It’s not unusual for governments to decide the solution to their frustrations is to tweak the machinery of government. Nor for senior public servants to channel those ambitions to safety.
But things look more serious in the UK. A sequence of reports from high-powered ‘independent’ commissions and well-connected think tanks are floating proposals which bear more than a resemblance to the state sector reforms implemented in New Zealand at the end of last century.
For one of the key players, the seeds of change were planted back in 2010. Back then, Michael Gove (now the Minister for the Cabinet Office) was put in charge of education. He coined the term ‘the Blob’ to describe the coalition of resistant civil servants and external ideologists who opposed his proposals to change the school system. And helping him on the Blob job was Dominic Cummings – PM Boris Johnson’s erstwhile chief strategist.
Continue reading “NZ public service reform for the UK?”
Britain’s new health minister, Sajid Javid, says he will keep wearing a mask after formal restrictions are removed in the next fortnight. It’s a more political than public health gesture. Unless perhaps he’s meeting unvaccinated ministerial visitors from Australia or New Zealand.
Britain’s Covid debate is morphing faster than the virus. Thanks to the fast spreading Delta variant and a super-charged vaccination programme it’s plausible that pretty much everyone bar Scottish lighthouse keepers will have had Covid antibodies delivered to them by the end of the year via neighbours or needle.
Continue reading “Has ‘Johnsonism’ arrived?”
Some say it wouldn’t be a proper G7 summit without a row between the UK and France. In this case, Boris Johnson taking the opportunity to ask France’s President Emmanuel Macron how he would feel if Toulousain could not sell their sausages in Paris.
The context for his remark is the negotiation between the UK and the EU over the application of the Brexit treaty to Northern Ireland.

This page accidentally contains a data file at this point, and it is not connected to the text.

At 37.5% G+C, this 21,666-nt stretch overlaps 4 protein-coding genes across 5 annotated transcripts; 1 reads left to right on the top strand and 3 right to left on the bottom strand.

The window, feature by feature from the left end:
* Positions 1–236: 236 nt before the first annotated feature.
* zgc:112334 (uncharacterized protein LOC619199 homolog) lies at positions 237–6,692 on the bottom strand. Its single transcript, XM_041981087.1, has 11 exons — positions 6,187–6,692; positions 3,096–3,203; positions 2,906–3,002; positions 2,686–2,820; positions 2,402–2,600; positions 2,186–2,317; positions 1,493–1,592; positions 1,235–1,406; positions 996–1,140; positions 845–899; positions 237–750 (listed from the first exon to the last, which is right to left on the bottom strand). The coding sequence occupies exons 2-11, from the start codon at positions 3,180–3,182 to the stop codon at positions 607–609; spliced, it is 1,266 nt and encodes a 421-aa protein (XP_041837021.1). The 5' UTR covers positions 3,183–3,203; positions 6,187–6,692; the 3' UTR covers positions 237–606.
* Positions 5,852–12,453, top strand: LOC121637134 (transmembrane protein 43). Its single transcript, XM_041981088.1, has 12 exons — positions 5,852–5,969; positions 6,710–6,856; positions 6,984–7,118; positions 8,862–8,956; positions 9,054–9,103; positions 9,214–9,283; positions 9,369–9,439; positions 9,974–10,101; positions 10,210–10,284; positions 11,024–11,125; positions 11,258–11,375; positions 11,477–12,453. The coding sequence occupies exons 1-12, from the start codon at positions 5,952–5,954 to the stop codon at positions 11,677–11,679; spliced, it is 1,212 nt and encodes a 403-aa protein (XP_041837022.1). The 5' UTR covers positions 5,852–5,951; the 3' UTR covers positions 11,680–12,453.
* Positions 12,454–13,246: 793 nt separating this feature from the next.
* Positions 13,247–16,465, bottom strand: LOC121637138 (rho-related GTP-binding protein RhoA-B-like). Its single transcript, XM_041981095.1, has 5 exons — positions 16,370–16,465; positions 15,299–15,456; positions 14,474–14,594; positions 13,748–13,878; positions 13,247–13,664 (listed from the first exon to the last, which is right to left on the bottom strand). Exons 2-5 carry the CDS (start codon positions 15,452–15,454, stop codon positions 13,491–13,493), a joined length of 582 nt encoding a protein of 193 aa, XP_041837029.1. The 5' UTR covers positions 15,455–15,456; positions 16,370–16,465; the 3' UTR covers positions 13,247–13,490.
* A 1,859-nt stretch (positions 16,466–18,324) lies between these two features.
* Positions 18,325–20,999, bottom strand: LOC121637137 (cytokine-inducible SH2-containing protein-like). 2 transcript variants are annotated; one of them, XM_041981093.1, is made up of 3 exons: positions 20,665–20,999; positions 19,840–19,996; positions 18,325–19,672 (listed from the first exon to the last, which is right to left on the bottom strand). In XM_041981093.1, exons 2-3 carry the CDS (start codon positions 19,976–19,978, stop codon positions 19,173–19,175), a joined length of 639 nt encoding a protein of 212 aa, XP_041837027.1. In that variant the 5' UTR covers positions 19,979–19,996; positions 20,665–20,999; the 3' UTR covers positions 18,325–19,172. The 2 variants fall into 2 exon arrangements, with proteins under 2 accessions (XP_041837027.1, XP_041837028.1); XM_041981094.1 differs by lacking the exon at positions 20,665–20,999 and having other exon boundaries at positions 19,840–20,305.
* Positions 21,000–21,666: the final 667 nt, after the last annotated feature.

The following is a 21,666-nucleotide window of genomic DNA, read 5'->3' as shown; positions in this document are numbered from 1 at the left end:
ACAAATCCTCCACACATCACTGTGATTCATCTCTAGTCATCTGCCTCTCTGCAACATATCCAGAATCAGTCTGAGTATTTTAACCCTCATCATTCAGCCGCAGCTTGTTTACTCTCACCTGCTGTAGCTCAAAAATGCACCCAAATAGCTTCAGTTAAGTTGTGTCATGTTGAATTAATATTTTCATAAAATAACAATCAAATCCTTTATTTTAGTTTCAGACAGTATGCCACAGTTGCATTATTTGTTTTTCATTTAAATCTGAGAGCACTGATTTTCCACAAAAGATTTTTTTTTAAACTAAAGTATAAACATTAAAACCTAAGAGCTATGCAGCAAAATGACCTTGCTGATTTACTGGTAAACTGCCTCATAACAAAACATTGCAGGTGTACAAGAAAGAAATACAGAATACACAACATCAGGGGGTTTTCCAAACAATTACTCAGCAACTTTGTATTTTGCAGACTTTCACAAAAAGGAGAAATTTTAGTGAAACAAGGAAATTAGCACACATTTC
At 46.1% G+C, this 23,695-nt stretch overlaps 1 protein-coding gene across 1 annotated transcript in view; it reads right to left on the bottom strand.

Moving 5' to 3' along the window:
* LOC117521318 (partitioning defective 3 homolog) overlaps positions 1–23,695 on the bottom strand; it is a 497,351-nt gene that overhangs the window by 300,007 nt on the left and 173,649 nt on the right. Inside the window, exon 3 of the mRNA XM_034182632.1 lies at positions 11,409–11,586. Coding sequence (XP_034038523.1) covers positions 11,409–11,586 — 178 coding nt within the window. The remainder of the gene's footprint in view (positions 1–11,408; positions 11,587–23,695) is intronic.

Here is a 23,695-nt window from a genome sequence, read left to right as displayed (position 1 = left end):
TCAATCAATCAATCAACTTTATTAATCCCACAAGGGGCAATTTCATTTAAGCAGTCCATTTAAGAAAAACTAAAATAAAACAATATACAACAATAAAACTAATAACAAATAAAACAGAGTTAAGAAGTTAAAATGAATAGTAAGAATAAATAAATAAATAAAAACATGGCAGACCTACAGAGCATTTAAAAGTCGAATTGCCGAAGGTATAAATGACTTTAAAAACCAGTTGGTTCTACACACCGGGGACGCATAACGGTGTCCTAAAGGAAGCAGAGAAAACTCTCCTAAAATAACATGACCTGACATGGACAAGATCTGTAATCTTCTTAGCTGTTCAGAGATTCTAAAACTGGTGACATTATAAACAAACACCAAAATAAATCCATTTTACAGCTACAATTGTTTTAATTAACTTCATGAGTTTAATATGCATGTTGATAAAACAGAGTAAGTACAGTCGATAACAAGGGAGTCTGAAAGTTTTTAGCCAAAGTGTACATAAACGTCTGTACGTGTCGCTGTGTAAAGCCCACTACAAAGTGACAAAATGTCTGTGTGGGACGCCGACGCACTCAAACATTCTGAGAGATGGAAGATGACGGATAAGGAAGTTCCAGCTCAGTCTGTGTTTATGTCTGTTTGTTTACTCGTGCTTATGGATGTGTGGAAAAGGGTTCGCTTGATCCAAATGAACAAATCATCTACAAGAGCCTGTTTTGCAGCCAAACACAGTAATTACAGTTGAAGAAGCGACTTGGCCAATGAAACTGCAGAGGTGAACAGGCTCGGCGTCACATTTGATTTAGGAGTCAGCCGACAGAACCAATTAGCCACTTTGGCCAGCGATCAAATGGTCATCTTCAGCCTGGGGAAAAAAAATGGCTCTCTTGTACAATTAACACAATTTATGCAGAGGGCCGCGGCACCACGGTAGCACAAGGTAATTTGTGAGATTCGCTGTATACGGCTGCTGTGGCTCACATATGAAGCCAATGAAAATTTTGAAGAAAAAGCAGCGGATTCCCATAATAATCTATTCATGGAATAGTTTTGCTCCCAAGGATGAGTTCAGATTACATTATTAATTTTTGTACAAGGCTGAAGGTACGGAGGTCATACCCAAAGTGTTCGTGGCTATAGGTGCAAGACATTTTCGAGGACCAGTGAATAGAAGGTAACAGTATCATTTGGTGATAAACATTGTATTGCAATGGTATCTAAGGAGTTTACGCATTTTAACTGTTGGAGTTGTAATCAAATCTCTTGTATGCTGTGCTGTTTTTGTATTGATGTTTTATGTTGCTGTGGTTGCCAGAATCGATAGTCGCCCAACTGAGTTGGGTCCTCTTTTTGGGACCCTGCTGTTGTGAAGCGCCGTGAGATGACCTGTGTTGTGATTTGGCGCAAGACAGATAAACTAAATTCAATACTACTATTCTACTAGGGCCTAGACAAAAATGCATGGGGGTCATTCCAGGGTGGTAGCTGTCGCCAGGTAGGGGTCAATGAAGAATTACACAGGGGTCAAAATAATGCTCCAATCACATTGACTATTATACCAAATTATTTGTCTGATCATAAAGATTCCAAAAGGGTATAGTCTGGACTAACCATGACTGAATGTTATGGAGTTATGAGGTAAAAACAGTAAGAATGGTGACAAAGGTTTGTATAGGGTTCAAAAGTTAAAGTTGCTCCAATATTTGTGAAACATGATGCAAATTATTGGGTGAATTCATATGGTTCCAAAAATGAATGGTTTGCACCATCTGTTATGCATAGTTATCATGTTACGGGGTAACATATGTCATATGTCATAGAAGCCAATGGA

Readers might recall our suggestion at the beginning of the year that the trade arrangements might prove a “charter for squabbling”. Perhaps that was too optimistic.
Continue reading “G7 – not so good in the margins”
Point of Order has been consistent in anticipating an irritable post-Brexit relationship between Britain and the EU. But who would have thought vaccine politics would develop as a major flashpoint, let alone a possible relationship breaker?
Even hyper-critical Brits have had to acknowledge that the UK government is a leader in the global vaccination rollout. And as more background information seeps into the public arena, the British government’s decisiveness in supporting vaccine development, committing early to contracts and driving mass vaccination is looking better and better.
But the same comparisons spell political danger for European politicians. Co-ordination by the EU appears to have resulted in slowness: slowness in making commitments, in tweaking the production process and in approving the product.
Continue reading “Vaccine politics look like normal politics – just more extreme”
Funding of $63 million to help keep New Zealanders safe in the water was the subject of the last item of Beehive news we posted before Christmas. To kick off 2021, the welfare of tongue-tied infants, digitally disadvantaged oldies and fastidious prison inmates (many of them gang members) was high on the government’s agenda for official statements.
The tightening of our border controls to keep all of us safe from virulent new strains of Covid-19 was the subject of two press releases.
And three ministers (including the PM) took time out to congratulate Kiwis awarded New Year gongs.
Oh – and let’s not forget that Foreign Affairs Minister Nanaia Mahuta, on Christmas Day, welcomed the agreement reached by the United Kingdom and the European Union on their future post-Brexit relationship.
While Corrections Minister Kelvin Davis issued just one statement, he was kept busy over several days dealing with something he called “the prisoner disorder event at Waikeria Prison”.
The “event” involved 16 belligerent blokes rioting for six days at Waikeria Prison, lighting fires, throwing debris at Department of Corrections staff, and destroying something called the top jail. Continue reading “Gangs, gongs and a nasty strain of Covid-19 become the stuff of ministerial statements over the holiday period”